slide1 n.
Download
Skip this Video
Loading SlideShow in 5 Seconds..
Chapter 8 PowerPoint Presentation
Download Presentation
Chapter 8

Loading in 2 Seconds...

play fullscreen
1 / 34

Chapter 8 - PowerPoint PPT Presentation


  • 47 Views
  • Uploaded on

Chapter 8. Chapter 8 The Moon and Mercury. Units of Chapter 8. 8.1 Orbital Properties 8.2 Physical Properties 8.3 Surface Features on the Moon and Mercury 8.4 Rotation Rates Lunar Exploration Why Air Sticks Around 8.5 Lunar Cratering and Surface Composition.

loader
I am the owner, or an agent authorized to act on behalf of the owner, of the copyrighted work described.
capcha
Download Presentation

PowerPoint Slideshow about 'Chapter 8' - nirav


An Image/Link below is provided (as is) to download presentation

Download Policy: Content on the Website is provided to you AS IS for your information and personal use and may not be sold / licensed / shared on other websites without getting consent from its author.While downloading, if for some reason you are not able to download a presentation, the publisher may have deleted the file from their server.


- - - - - - - - - - - - - - - - - - - - - - - - - - E N D - - - - - - - - - - - - - - - - - - - - - - - - - -
Presentation Transcript
units of chapter 8
Units of Chapter 8

8.1 Orbital Properties

8.2 Physical Properties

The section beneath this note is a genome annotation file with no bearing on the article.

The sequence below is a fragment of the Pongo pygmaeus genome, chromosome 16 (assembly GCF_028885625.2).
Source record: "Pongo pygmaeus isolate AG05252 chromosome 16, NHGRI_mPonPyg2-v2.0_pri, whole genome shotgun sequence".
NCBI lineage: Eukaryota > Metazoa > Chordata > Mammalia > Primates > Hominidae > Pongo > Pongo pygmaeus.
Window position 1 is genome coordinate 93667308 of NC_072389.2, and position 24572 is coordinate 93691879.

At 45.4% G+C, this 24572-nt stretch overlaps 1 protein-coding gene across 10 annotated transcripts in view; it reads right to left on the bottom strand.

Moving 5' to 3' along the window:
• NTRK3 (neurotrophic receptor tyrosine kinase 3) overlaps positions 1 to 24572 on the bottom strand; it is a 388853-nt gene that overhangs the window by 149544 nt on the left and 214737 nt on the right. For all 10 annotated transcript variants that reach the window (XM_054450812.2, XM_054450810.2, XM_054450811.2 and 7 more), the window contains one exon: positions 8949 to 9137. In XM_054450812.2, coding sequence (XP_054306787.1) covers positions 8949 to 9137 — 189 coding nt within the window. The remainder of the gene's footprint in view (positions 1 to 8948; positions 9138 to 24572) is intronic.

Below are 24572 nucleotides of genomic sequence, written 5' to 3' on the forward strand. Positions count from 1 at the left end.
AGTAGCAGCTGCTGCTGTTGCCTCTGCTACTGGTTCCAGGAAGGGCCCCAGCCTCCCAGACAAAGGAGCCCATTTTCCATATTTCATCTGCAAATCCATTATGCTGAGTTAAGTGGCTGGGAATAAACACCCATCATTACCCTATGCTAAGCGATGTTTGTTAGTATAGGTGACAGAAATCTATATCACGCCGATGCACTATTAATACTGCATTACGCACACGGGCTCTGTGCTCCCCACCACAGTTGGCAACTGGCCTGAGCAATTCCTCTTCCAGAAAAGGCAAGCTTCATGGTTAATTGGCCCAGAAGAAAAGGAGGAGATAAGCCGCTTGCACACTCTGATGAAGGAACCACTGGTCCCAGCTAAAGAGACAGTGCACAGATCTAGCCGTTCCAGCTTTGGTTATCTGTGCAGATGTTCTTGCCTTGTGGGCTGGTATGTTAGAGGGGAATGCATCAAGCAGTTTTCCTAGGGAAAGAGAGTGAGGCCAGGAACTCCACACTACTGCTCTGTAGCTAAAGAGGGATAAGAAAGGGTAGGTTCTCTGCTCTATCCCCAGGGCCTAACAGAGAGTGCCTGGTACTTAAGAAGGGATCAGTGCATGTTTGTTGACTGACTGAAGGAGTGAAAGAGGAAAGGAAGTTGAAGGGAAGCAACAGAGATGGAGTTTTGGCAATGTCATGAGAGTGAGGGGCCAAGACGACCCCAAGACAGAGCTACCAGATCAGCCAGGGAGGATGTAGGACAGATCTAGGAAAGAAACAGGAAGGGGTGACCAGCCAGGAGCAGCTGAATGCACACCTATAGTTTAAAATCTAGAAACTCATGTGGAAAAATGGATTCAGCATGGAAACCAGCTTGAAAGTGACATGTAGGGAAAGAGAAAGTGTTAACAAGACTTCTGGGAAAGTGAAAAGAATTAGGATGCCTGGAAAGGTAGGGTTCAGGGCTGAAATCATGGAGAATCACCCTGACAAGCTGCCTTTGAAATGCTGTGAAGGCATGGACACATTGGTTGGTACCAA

8.3 Surface Features on the Moon and Mercury

8.4 Rotation Rates

Lunar Exploration

Why Air Sticks Around

8.5 Lunar Cratering and Surface Composition

units of chapter 8 cont
Units of Chapter 8 (cont.)

8.6 The Surface of Mercury

8.7 Interiors

8.8 The Origin of the Moon

8.9 Evolutionary History of the Moon and Mercury

8 1 orbital properties
8.1 Orbital Properties

Distance between Earth and Moon has been measured to accuracy of a few centimeters using lasers

Viewed from Earth, Mercury is never far from the Sun

8 1 orbital properties1
8.1 Orbital Properties

Phases of Mercury can be seen best when Mercury is at its maximum elongation

8 3 surface features on the moon and mercury
8.3 Surface Features on the Moon and Mercury

Moon has large dark flat areas, due to lava flow, called maria (early observers thought they were oceans)

8 3 surface features on the moon and mercury1
8.3 Surface Features on the Moon and Mercury

Moon also has many craters (from meteorite impacts)

8 3 surface features on the moon and mercury2
8.3 Surface Features on the Moon and Mercury